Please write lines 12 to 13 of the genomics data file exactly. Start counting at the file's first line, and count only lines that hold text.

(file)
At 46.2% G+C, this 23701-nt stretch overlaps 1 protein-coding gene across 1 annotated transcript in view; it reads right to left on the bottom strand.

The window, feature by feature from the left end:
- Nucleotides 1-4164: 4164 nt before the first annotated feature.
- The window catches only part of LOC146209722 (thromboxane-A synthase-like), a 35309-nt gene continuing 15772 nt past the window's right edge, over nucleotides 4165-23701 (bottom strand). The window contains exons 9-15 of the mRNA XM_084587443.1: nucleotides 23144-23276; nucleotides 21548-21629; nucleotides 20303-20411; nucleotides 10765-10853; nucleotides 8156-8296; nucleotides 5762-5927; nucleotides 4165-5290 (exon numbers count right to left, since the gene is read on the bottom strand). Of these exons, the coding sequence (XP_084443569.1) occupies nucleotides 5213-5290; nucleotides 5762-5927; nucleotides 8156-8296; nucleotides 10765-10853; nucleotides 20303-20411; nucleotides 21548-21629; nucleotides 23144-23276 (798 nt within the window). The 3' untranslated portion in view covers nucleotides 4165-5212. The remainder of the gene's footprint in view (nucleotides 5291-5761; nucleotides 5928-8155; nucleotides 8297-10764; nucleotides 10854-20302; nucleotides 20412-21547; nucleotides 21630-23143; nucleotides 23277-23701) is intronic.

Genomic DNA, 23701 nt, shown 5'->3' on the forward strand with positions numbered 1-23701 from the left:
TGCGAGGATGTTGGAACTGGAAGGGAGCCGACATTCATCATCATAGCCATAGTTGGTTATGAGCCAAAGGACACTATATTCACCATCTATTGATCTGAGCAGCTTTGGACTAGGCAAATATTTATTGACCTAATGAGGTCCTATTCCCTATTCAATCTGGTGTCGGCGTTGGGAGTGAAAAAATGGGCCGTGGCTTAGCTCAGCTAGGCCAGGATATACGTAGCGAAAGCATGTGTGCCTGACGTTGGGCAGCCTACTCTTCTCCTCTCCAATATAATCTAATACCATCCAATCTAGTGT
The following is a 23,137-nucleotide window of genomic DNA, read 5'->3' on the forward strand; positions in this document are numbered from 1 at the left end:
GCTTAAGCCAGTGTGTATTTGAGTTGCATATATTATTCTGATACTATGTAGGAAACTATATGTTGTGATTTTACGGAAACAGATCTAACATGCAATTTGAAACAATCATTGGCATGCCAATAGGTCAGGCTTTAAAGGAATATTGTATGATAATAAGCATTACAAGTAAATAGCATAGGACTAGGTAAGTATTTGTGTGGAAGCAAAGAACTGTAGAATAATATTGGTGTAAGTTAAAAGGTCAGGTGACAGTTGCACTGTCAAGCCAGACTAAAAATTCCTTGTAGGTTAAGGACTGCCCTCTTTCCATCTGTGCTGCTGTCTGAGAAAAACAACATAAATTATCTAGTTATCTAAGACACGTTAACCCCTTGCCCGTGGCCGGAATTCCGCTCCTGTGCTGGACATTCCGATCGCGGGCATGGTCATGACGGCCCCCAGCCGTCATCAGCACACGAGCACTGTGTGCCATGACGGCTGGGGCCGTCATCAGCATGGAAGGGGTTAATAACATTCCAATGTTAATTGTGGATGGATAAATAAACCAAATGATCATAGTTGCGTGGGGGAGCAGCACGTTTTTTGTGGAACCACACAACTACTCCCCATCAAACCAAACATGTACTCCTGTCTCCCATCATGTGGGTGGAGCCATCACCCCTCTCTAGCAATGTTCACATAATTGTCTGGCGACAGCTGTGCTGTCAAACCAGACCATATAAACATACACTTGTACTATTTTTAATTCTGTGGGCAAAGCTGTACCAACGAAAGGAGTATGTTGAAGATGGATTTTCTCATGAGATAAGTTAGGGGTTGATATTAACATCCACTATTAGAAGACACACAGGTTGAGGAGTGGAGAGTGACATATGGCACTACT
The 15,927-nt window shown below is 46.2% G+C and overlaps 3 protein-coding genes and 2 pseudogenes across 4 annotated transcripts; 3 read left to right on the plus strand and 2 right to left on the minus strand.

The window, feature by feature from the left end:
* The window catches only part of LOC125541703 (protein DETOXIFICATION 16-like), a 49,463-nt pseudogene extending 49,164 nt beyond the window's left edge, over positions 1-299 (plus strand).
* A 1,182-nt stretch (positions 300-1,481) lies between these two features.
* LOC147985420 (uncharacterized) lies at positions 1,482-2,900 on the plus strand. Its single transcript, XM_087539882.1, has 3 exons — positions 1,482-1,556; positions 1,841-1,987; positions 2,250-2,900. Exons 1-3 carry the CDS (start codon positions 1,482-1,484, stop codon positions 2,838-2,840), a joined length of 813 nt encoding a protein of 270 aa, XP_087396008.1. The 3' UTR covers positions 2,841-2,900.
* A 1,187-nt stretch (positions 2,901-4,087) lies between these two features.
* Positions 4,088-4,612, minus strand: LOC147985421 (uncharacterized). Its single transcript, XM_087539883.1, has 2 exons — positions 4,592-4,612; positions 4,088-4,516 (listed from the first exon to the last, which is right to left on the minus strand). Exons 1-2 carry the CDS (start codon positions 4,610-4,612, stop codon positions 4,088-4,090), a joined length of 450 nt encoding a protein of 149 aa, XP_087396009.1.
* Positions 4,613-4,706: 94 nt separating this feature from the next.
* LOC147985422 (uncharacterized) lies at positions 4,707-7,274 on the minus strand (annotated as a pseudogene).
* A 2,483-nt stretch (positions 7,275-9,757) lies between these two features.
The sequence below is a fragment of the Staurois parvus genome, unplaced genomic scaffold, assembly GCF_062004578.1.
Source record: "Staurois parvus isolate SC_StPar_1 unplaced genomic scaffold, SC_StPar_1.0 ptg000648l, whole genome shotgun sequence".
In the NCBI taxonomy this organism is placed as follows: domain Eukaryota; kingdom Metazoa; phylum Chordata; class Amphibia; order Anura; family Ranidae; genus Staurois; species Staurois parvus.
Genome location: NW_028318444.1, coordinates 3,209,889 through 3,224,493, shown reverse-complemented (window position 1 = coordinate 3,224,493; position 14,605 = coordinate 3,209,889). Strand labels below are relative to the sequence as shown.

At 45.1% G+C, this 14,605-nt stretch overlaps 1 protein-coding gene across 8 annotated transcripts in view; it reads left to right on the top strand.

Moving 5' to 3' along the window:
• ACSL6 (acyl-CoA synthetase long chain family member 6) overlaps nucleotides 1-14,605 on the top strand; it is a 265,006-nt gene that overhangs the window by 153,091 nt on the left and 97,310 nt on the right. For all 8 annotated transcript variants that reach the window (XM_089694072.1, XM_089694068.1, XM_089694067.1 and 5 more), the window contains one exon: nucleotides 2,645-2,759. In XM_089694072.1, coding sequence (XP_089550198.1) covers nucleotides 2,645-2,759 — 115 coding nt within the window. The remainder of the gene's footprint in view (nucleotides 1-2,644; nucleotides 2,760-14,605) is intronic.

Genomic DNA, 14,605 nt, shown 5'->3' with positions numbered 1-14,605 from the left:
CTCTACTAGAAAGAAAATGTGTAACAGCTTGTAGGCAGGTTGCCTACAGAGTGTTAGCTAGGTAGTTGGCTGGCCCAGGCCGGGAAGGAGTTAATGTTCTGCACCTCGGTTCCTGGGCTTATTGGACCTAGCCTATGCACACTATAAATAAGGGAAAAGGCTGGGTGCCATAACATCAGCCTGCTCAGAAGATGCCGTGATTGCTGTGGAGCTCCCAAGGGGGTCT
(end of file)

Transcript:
* A 1,182-nt stretch (positions 300-1,481) lies between these two features.
* LOC147985420 (uncharacterized) lies at positions 1,482-2,900 on the plus strand. Its single transcript, XM_087539882.1, has 3 exons — positions 1,482-1,556; positions 1,841-1,987; positions 2,250-2,900. Exons 1-3 carry the CDS (start codon positions 1,482-1,484, stop codon positions 2,838-2,840), a joined length of 813 nt encoding a protein of 270 aa, XP_087396008.1. The 3' UTR covers positions 2,841-2,900.